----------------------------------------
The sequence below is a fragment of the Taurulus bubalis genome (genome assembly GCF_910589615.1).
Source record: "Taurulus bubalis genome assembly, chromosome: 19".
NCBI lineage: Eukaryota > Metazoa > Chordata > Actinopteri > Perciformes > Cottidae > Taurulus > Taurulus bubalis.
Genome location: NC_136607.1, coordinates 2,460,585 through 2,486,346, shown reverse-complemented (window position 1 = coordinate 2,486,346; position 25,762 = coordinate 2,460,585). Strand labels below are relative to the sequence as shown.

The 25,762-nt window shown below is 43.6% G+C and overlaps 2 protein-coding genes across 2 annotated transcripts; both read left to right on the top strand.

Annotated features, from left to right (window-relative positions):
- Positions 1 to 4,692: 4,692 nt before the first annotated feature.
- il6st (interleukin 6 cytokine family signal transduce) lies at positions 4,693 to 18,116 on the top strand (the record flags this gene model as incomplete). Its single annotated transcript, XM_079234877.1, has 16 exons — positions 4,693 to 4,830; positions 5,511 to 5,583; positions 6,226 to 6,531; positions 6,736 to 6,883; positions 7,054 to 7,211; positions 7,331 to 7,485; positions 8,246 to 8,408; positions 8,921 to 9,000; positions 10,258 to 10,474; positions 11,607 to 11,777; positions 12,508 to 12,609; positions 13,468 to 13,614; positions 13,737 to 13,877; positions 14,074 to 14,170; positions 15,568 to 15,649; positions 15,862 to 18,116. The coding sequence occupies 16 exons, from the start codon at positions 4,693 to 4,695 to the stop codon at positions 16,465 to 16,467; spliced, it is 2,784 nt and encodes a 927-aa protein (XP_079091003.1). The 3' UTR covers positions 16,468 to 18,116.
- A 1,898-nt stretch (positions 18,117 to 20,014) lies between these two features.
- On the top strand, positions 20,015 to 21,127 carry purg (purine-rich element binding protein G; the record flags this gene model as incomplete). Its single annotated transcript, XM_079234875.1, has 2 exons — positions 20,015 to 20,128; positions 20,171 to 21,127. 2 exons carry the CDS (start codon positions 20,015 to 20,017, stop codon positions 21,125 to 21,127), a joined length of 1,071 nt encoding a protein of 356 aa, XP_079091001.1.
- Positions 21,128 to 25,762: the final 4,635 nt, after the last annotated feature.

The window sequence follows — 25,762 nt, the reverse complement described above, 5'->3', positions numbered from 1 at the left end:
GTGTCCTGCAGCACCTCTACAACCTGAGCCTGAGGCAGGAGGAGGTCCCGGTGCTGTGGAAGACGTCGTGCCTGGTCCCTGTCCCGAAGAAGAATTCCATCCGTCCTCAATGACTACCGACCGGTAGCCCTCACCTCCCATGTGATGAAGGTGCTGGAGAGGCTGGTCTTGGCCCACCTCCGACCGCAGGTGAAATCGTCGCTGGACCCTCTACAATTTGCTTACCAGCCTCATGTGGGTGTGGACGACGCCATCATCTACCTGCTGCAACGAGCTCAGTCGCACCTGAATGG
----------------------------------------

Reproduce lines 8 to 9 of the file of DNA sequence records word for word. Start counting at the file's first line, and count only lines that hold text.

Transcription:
- il6st (interleukin 6 cytokine family signal transduce) lies at positions 4,693 to 18,116 on the top strand (the record flags this gene model as incomplete). Its single annotated transcript, XM_079234877.1, has 16 exons — positions 4,693 to 4,830; positions 5,511 to 5,583; positions 6,226 to 6,531; positions 6,736 to 6,883; positions 7,054 to 7,211; positions 7,331 to 7,485; positions 8,246 to 8,408; positions 8,921 to 9,000; positions 10,258 to 10,474; positions 11,607 to 11,777; positions 12,508 to 12,609; positions 13,468 to 13,614; positions 13,737 to 13,877; positions 14,074 to 14,170; positions 15,568 to 15,649; positions 15,862 to 18,116. The coding sequence occupies 16 exons, from the start codon at positions 4,693 to 4,695 to the stop codon at positions 16,465 to 16,467; spliced, it is 2,784 nt and encodes a 927-aa protein (XP_079091003.1). The 3' UTR covers positions 16,468 to 18,116.
- A 1,898-nt stretch (positions 18,117 to 20,014) lies between these two features.